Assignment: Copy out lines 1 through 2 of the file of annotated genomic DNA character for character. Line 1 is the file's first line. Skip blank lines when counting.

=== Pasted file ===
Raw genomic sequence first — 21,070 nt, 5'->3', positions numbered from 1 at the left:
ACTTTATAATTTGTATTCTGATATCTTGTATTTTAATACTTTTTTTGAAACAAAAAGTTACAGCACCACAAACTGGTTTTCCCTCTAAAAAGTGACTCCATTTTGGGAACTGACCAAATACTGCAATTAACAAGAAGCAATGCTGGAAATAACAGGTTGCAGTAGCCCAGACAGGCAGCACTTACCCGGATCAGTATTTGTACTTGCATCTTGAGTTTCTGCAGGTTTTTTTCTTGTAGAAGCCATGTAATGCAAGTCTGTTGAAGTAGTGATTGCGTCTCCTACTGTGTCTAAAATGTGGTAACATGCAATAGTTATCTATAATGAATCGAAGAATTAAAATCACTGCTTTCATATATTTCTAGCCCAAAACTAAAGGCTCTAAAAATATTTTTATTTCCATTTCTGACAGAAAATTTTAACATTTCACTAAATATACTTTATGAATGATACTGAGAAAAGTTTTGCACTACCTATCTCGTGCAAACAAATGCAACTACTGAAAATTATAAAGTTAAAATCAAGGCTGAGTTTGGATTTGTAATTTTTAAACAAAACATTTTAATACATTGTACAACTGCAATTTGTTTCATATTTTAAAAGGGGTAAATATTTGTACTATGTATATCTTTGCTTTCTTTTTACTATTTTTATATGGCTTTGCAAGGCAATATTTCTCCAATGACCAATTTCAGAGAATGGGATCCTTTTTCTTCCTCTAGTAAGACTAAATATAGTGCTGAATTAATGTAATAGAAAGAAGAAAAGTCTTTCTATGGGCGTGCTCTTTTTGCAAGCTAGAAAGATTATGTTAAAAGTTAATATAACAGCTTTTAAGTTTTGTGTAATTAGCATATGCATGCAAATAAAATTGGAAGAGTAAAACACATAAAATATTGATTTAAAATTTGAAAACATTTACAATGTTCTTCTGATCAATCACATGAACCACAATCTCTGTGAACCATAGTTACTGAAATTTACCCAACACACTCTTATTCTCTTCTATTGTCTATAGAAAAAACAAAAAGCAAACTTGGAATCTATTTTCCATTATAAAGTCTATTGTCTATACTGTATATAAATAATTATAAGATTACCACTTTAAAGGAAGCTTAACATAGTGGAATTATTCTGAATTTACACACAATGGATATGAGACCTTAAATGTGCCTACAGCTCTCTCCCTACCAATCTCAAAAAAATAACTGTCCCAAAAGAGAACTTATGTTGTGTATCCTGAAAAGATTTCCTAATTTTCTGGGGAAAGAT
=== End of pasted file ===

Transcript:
Raw genomic sequence first — 21,070 nt, 5'->3', positions numbered from 1 at the left:
ACTTTATAATTTGTATTCTGATATCTTGTATTTTAATACTTTTTTTGAAACAAAAAGTTACAGCACCACAAACTGGTTTTCCCTCTAAAAAGTGACTCCATTTTGGGAACTGACCAAATACTGCAATTAACAAGAAGCAATGCTGGAAATAACAGGTTGCAGTAGCCCAGACAGGCAGCACTTACCCGGATCAGTATTTGTACTTGCATCTTGAGTTTCTGCAGGTTTTTTTCTTGTAGAAGCCATGTAATGCAAGTCTGTTGAAGTAGTGATTGCGTCTCCTACTGTGTCTAAAATGTGGTAACATGCAATAGTTATCTATAATGAATCGAAGAATTAAAATCACTGCTTTCATATATTTCTAGCCCAAAACTAAAGGCTCTAAAAATATTTTTATTTCCATTTCTGACAGAAAATTTTAACATTTCACTAAATATACTTTATGAATGATACTGAGAAAAGTTTTGCACTACCTATCTCGTGCAAACAAATGCAACTACTGAAAATTATAAAGTTAAAATCAAGGCTGAGTTTGGATTTGTAATTTTTAAACAAAACATTTTAATACATTGTACAACTGCAATTTGTTTCATATTTTAAAAGGGGTAAATATTTGTACTATGTATATCTTTGCTTTCTTTTTACTATTTTTATATGGCTTTGCAAGGCAATATTTCTCCAATGACCAATTTCAGAGAATGGGATCCTTTTTCTTCCTCTAGTAAGACTAAATATAGTGCTGAATTAATGTAATAGAAAGAAGAAAAGTCTTTCTATGGGCGTGCTCTTTTTGCAAGCTAGAAAGATTATGTTAAAAGTTAATATAACAGCTTTTAAGTTTTGTGTAATTAGCATATGCATGCAAATAAAATTGGAAGAGTAAAACACATAAAATATTGATTTAAAATTTGAAAACATTTACAATGTTCTTCTGATCAATCACATGAACCACAATCTCTGTGAACCATAGTTACTGAAATTTACCCAACACACTCTTATTCTCTTCTATTGTCTATAGAAAAAACAAAAAGCAAACTTGGAATCTATTTTCCATTATAAAGTCTATTGTCTATACTGTATATAAATAATTATAAGATTACCACTTTAAAGGAAGCTTAACATAGTGGAATTATTCTGAATTTACACACAATGGATATGAGACCTTAAATGTGCCTACAGCTCTCTCCCTACCAATCTCAAAAAAATAACTGTCCCAAAAGAGAACTTATGTTGTGTATCCTGAAAAGATTTCCTAATTTTCTGGGGAAAGAT